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The DeanBeat: Sony shows off its immersive worlds coming … someday

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The DeanBeat: Sony shows off its immersive worlds coming … someday

A new GamesBeat event is around the corner! Learn more about what comes next. 


Sony showed off an impressive lineup of games with immersive worlds at the PlayStation Showcase, but it also used familiar sleight of hand that console makers use to puff themselves up. Many are a long way off, and some weren’t even exclusives.

The showcase served its purpose of hyping the games coming for the PlayStation 5 and PlayStation 4 consoles. But, as always, the best things that Sony announced either don’t have launch dates or are coming a long time from now. And two of the games that it touted, Rockstar Games’ Grand Theft Auto V and Grand Theft Auto Online, actually arrived with some bad news. Those games won’t come out on the PS5 and the Xbox Series X/S until March, about four months behind schedule.

Of course, brilliant games take longer to make and more games are getting pushed back in the pandemic for all game companies. And we should not forget Sony had a wonderful exclusive in June with Ratchet & Clank. Perhaps Sony’s most painful delay, which it announced August 25, was pushing Horizon: Forbidden Wes to February 2022. That means its major 2021 exclusive will miss the holiday window.

And that hurts, since Sony faces some tough competition during this holiday season. The biggest troublemaker in that pack of games is Halo: Infinite, the next big Master Chief title from Microsoft and 343 Industries coming December 8. Microsoft also has Age of Empires 4 coming on October 28 and Forza Horizon 5 on November 9. These will help Microsoft capture its core fan base in the holidays and cement its lead in subscriptions with Xbox Game Pass, which is a real threat to Sony.

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Against those, Sony is launching Deathloop (PC and PS5 on September 14). It’s one of the last Sony exclusives from Bethesda, as Microsoft now owns that studio. Also coming are Kena: Bridge of Spirits on September 21 (PC and PlayStation consoles) and Death Stranding: Director’s Cut on September 24.

A holding action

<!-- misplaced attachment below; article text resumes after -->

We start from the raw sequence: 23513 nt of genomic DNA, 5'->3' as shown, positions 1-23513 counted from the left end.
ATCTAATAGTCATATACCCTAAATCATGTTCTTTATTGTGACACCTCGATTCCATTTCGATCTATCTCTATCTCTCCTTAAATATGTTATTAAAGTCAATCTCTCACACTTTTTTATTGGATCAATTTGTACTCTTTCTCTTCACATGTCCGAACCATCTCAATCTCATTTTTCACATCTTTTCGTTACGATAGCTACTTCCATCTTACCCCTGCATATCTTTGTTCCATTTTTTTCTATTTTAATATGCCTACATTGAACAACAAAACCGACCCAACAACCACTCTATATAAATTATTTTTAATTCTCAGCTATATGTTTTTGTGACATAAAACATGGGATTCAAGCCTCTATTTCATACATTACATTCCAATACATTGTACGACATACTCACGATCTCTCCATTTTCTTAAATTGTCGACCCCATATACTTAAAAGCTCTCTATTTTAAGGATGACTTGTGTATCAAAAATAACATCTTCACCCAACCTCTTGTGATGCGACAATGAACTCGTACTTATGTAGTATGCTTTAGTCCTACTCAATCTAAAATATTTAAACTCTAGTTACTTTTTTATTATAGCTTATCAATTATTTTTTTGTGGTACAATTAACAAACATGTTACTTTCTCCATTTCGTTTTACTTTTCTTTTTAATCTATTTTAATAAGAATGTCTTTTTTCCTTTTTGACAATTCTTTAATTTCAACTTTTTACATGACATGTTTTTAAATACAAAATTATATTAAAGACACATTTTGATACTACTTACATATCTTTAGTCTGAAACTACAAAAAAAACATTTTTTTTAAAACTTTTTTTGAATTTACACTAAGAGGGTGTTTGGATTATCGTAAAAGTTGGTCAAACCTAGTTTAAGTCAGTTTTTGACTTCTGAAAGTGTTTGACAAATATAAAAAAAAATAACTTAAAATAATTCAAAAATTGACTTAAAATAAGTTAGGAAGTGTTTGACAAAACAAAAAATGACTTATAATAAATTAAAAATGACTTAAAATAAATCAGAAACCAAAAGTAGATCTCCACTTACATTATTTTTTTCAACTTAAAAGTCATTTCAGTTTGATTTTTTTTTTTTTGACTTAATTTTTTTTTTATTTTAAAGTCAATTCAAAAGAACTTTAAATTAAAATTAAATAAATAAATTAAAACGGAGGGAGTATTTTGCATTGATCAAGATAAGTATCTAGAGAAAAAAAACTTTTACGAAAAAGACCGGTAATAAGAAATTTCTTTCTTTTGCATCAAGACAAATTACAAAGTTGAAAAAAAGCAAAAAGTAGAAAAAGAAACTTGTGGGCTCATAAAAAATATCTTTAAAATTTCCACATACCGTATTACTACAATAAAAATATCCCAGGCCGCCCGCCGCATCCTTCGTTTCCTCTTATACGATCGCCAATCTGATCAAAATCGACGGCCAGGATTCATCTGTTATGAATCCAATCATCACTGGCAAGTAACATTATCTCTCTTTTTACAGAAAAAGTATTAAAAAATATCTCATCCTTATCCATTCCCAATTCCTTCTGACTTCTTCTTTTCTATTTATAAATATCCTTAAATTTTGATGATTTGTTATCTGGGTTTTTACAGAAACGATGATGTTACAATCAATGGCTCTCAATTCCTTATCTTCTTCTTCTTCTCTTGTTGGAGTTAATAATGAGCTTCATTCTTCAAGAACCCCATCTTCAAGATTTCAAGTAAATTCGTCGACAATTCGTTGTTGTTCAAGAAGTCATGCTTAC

Spider-Man 2 is coming in 2023.

Above: Marvel’s Spider-Man 2 is coming in 2023.

Image Credit: Sony

I guess you can think of the showcase itself as a kind of holding action. While we’re in the middle of a delicious fall season of games, not many of them are Sony exclusives.

In some ways, PlayStation chief Jim Ryan played a familiar hand. Without many exclusives to show off for this season, he showed off games that are bound to get fans excited, even if they are coming years from now. Those teaser trailers may be enough to keep Sony fans from defecting to other platforms.

Ryan also did something smart in buying a different kind of exclusive. At the start of the show, Sony announced that Aspyr is doing a remake of a fan favorite, Knights of the Old Republic, as a timed exclusive for Sony. That’s good marketing at a time when the biggest exclusives aren’t ready yet.

The point of first-party exclusives

Horizon: Forbidden West.

Above: Horizon: Forbidden West is an important 2022 Sony exclusive.

Image Credit: Sony

Still, I can’t complain about this PlayStation show too much. Sony’s game studios are still the best at creating games with immersive worlds — the kind with single-player campaigns that you can get lost in for dozens of hours. It is holding the line in favor of these expensive games, even though it’s hard to monetize them with microtransactions or live operations. Many game companies are giving up on these titles as too expensive, as I’ve learned in interviews with former Sony Interactive Entertainment chairman Shawn Layden and many others.

“That’s the dirty little secret of the video game business is that it is a business, after all, and we need to create an audience,” Layden said at our GamesBeat Summit event in April. “We need to create a revenue stream and cash flow in order to continue to create new and exciting games for people to play. From a first-party perspective, when you’re winning the console business, and you have a vertically integrated hardware layer and an OS and then the game to go on top of that, it’s super-important to continue to stress the importance of original IP.”

It’s good to remember Sony’s role as a first-party creator of games for its own platform. It has to come up with original games that expand the game market beyond the few hundred million people who buy consoles. It’s very hard to come up with those games, as they can cost $250 million and take as long as seven years to make. And so sequels are often what companies fall back upon.

God of War: Ragnarok

God of War is coming again.

Above: God of War: Ragnarok is another key game in Sony’s PlayStation strategy.

Image Credit: Sony

Perhaps the most anticipated and impressive game that Sony showed is God of War: Ragnarok, the sequel to 2019’s God of War, which won many Game of the Year awards. God of War: Ragnarok got a long trailer reveal for its story and gameplay. But, you guessed it, it had no launch date.